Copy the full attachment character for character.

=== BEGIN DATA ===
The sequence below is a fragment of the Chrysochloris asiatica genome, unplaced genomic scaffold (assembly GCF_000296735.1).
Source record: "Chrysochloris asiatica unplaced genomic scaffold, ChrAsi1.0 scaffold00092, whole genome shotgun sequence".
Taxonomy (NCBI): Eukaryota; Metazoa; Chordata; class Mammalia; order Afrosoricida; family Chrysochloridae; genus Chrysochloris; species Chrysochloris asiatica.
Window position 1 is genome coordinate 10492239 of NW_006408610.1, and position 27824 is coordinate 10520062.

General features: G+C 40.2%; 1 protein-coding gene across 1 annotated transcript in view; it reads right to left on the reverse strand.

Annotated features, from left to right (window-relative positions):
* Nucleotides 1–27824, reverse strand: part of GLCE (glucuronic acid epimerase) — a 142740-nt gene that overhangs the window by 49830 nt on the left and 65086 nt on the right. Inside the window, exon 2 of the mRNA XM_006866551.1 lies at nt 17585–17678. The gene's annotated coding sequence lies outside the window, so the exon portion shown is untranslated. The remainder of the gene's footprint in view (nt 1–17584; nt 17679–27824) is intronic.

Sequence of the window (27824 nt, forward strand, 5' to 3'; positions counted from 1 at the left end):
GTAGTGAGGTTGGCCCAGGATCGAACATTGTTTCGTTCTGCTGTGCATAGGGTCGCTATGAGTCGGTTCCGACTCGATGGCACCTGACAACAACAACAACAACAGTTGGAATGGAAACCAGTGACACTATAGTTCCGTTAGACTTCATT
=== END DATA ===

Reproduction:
The sequence below is a fragment of the Chrysochloris asiatica genome, unplaced genomic scaffold (assembly GCF_000296735.1).
Source record: "Chrysochloris asiatica unplaced genomic scaffold, ChrAsi1.0 scaffold00092, whole genome shotgun sequence".
Taxonomy (NCBI): Eukaryota; Metazoa; Chordata; class Mammalia; order Afrosoricida; family Chrysochloridae; genus Chrysochloris; species Chrysochloris asiatica.
Window position 1 is genome coordinate 10492239 of NW_006408610.1, and position 27824 is coordinate 10520062.

General features: G+C 40.2%; 1 protein-coding gene across 1 annotated transcript in view; it reads right to left on the reverse strand.

Annotated features, from left to right (window-relative positions):
* Nucleotides 1–27824, reverse strand: part of GLCE (glucuronic acid epimerase) — a 142740-nt gene that overhangs the window by 49830 nt on the left and 65086 nt on the right. Inside the window, exon 2 of the mRNA XM_006866551.1 lies at nt 17585–17678. The gene's annotated coding sequence lies outside the window, so the exon portion shown is untranslated. The remainder of the gene's footprint in view (nt 1–17584; nt 17679–27824) is intronic.

Sequence of the window (27824 nt, forward strand, 5' to 3'; positions counted from 1 at the left end):
GTAGTGAGGTTGGCCCAGGATCGAACATTGTTTCGTTCTGCTGTGCATAGGGTCGCTATGAGTCGGTTCCGACTCGATGGCACCTGACAACAACAACAACAACAGTTGGAATGGAAACCAGTGACACTATAGTTCCGTTAGACTTCATT